Normal osteoclastic and osteoblastic responses to exogenous growth hormone in patients with postmenopausal spinal osteoporosis.J Bone Miner Res 1994; 9(9):1365-70JB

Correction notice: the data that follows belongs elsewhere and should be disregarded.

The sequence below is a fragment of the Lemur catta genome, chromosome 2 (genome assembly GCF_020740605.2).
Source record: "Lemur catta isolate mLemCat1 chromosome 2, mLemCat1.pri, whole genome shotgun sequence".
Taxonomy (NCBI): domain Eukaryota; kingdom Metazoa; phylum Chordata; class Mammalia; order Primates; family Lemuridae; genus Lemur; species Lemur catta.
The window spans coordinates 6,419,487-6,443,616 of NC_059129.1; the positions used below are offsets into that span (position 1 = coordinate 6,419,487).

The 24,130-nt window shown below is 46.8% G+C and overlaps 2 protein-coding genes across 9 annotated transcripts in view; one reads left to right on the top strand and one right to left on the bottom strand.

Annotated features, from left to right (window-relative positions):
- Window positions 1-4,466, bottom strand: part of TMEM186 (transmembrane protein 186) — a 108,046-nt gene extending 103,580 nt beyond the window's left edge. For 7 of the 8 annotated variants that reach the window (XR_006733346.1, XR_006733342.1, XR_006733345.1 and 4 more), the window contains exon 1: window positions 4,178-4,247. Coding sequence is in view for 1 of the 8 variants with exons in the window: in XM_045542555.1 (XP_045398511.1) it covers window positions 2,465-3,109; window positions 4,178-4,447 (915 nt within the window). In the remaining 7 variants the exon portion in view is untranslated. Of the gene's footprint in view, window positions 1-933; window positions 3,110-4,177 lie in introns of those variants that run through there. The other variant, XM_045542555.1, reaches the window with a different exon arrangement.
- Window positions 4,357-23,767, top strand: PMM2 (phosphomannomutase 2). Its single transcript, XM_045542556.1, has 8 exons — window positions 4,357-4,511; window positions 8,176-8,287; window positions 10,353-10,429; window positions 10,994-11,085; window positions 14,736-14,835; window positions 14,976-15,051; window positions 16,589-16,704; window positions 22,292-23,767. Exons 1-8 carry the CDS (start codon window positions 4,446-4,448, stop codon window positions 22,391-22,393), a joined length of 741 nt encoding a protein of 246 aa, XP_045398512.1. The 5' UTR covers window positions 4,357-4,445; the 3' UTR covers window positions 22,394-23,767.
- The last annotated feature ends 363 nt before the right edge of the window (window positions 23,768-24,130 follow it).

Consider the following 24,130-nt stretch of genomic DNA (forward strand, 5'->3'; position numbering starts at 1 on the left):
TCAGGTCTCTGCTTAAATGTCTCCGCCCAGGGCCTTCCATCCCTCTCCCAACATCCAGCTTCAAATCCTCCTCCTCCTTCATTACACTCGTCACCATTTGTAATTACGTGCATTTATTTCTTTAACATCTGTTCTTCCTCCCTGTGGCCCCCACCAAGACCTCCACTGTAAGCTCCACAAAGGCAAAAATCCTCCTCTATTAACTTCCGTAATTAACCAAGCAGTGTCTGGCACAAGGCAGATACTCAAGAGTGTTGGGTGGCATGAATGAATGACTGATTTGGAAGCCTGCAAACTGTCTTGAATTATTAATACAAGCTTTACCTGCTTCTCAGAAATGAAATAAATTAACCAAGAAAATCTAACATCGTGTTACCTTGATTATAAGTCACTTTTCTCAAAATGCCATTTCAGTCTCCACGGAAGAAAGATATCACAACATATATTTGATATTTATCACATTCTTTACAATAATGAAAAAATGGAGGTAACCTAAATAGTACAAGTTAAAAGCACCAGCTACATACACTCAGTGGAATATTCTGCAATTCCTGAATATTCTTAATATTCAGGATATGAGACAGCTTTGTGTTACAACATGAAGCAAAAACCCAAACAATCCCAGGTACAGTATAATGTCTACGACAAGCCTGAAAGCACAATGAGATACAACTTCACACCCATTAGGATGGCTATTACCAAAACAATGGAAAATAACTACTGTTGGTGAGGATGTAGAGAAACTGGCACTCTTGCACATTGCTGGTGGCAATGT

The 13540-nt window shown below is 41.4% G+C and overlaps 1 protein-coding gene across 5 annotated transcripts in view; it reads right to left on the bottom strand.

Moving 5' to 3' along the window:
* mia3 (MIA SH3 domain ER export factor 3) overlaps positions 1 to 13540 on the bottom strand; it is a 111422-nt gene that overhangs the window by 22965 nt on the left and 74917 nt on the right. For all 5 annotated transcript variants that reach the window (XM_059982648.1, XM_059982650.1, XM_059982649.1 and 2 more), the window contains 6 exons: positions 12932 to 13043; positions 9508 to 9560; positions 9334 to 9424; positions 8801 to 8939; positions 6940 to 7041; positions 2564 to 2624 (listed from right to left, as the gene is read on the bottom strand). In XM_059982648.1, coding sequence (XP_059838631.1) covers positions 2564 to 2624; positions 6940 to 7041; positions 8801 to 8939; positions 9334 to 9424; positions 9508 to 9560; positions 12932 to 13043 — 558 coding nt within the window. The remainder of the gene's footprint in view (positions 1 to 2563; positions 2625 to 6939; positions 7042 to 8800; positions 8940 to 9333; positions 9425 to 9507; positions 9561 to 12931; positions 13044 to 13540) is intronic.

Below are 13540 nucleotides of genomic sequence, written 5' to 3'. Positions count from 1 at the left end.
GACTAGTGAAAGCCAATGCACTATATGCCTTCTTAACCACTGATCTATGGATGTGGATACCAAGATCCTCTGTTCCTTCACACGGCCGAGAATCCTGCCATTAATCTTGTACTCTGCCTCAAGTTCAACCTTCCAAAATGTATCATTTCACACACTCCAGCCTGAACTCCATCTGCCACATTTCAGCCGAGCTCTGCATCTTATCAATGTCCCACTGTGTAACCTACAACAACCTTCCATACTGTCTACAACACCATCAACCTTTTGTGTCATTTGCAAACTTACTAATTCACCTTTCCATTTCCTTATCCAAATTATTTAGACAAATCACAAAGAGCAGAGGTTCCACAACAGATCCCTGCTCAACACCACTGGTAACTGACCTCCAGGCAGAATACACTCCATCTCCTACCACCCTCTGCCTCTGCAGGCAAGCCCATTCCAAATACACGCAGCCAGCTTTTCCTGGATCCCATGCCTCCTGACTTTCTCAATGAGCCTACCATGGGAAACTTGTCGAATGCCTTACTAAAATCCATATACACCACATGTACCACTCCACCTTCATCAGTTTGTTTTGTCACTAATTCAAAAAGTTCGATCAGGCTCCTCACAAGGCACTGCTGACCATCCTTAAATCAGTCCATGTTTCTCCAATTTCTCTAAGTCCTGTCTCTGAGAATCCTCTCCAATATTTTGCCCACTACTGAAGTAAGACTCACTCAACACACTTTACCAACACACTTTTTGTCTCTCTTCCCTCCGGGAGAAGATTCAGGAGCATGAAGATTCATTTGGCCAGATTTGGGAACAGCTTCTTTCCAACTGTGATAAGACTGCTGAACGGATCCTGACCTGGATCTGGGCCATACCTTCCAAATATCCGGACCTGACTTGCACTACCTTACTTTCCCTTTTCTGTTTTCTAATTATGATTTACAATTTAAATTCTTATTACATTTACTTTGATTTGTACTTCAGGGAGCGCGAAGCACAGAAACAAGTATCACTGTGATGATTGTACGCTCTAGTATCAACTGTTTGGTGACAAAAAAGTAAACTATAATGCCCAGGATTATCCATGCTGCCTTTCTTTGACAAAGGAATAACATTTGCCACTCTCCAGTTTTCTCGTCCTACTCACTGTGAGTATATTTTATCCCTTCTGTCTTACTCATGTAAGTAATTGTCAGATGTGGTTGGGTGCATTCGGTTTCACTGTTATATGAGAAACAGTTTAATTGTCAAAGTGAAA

The cause of bone loss in patients with osteoporosis is not known, but both increased bone resorption and decreased bone formation have been reported. Theoretically, these effects may result from either increased activity of osteoclasts or decreased activity of osteoblasts, or both. In vivo, growth hormone (GH) administration leads to activation of osteoclasts and osteoblasts as evidenced by increased biochemical markers of bone resorption and bone formation. To test for disturbances in responsiveness of bone cells to exogenous hormonal stimuli in osteoporosis, we compared 15 patients with postmenopausal osteoporosis with 15 healthy age-matched postmenopausal women before and during a 3 day stimulation test with GH (0.2 IU/kg/day). Serum insulin-like growth factor I increased in both groups (p < 0.001). GH treatment increased biochemical markers of bone resorption (serum carboxyl-terminal telopeptide of type I collagen [ICTP] [p < 0.001] and, to a lesser extent, 24 h urinary hydroxyproline/creatinine) in the two groups. Similarly, biochemical markers for bone formation increased in both groups [osteocalcin (p < 0.01) and procollagen type I C-terminal propeptide, PICP (p < 0.001)]. GH treatment reduced alkaline phosphatase (ALP, p < 0.05) and its bone-specific isoenzyme (bone ALP, p < 0.01) in both groups. The maximal response, the area under the curve (AUC) of response curves for IGF-I, bone resorption markers, and bone formation markers were not different between groups. Our data do not support the hypothesis that osteoporotic patients display major disturbances in responsiveness to GH.